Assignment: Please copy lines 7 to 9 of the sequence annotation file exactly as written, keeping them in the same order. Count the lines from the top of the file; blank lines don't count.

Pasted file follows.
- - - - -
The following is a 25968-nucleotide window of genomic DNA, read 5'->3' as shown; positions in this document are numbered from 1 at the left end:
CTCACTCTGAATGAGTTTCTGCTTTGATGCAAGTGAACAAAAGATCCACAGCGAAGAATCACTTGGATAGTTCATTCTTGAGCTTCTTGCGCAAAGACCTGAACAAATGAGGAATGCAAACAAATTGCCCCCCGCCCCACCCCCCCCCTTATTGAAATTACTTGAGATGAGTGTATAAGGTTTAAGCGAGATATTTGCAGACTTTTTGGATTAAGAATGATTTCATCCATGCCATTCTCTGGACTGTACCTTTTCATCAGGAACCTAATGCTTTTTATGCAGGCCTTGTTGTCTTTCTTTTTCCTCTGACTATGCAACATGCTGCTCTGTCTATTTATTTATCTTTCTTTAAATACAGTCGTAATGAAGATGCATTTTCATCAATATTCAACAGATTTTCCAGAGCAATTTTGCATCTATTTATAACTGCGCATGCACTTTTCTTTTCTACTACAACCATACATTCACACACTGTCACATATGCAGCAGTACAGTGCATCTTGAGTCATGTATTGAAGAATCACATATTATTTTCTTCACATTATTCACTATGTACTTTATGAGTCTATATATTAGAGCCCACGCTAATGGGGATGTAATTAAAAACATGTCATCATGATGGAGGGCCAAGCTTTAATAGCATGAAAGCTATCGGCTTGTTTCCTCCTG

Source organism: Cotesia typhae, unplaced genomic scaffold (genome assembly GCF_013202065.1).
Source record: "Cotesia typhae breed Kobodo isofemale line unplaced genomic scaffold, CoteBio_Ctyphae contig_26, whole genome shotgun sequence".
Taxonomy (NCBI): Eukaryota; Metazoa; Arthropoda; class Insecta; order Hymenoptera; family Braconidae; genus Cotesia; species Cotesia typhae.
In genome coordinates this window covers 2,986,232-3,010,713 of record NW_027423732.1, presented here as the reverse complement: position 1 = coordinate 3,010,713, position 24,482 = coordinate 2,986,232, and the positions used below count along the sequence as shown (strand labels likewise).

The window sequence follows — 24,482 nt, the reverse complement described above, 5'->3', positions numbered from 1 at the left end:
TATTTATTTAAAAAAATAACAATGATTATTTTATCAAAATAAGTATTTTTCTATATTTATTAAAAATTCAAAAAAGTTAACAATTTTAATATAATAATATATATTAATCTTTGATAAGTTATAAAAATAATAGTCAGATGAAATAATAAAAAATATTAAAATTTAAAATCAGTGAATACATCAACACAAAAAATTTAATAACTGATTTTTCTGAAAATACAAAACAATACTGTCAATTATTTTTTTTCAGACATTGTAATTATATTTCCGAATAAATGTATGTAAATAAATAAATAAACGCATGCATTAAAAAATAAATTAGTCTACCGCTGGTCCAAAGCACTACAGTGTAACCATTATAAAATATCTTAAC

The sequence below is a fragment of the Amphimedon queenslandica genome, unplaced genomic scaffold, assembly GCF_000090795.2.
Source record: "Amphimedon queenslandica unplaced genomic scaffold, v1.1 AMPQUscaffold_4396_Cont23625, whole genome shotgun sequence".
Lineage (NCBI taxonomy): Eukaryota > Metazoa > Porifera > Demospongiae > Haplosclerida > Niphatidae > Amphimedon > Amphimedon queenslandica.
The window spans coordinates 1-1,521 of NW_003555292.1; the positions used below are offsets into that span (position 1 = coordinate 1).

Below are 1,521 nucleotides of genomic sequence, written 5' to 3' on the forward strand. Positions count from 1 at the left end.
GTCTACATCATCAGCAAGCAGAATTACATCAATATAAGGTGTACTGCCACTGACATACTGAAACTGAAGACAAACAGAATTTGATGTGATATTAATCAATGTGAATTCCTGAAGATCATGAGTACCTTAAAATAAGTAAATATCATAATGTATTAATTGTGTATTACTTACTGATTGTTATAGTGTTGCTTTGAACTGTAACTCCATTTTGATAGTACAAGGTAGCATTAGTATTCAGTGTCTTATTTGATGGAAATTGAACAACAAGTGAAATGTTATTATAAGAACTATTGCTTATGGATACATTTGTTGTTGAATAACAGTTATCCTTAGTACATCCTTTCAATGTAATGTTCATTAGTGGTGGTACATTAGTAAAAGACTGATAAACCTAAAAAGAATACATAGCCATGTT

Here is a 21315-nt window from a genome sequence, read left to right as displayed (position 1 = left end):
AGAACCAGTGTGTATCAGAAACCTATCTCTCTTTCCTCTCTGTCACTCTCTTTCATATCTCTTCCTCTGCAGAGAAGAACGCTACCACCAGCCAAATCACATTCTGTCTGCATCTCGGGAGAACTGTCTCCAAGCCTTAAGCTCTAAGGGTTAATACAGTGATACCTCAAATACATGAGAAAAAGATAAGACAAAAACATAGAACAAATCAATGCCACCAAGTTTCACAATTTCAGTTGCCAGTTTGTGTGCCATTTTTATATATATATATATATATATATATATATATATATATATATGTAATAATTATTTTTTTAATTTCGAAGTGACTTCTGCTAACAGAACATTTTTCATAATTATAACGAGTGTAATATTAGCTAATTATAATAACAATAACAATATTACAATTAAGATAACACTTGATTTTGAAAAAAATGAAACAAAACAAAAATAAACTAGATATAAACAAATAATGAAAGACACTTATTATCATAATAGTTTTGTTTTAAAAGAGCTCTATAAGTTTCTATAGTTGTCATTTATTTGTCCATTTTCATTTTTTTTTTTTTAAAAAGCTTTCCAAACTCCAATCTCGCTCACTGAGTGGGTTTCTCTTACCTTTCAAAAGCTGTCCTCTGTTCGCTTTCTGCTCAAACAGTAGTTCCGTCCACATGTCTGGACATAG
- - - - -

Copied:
The window sequence follows — 24,482 nt, the reverse complement described above, 5'->3', positions numbered from 1 at the left end:
TATTTATTTAAAAAAATAACAATGATTATTTTATCAAAATAAGTATTTTTCTATATTTATTAAAAATTCAAAAAAGTTAACAATTTTAATATAATAATATATATTAATCTTTGATAAGTTATAAAAATAATAGTCAGATGAAATAATAAAAAATATTAAAATTTAAAATCAGTGAATACATCAACACAAAAAATTTAATAACTGATTTTTCTGAAAATACAAAACAATACTGTCAATTATTTTTTTTCAGACATTGTAATTATATTTCCGAATAAATGTATGTAAATAAATAAATAAACGCATGCATTAAAAAATAAATTAGTCTACCGCTGGTCCAAAGCACTACAGTGTAACCATTATAAAATATCTTAAC

The sequence below is a fragment of the Amphimedon queenslandica genome, unplaced genomic scaffold, assembly GCF_000090795.2.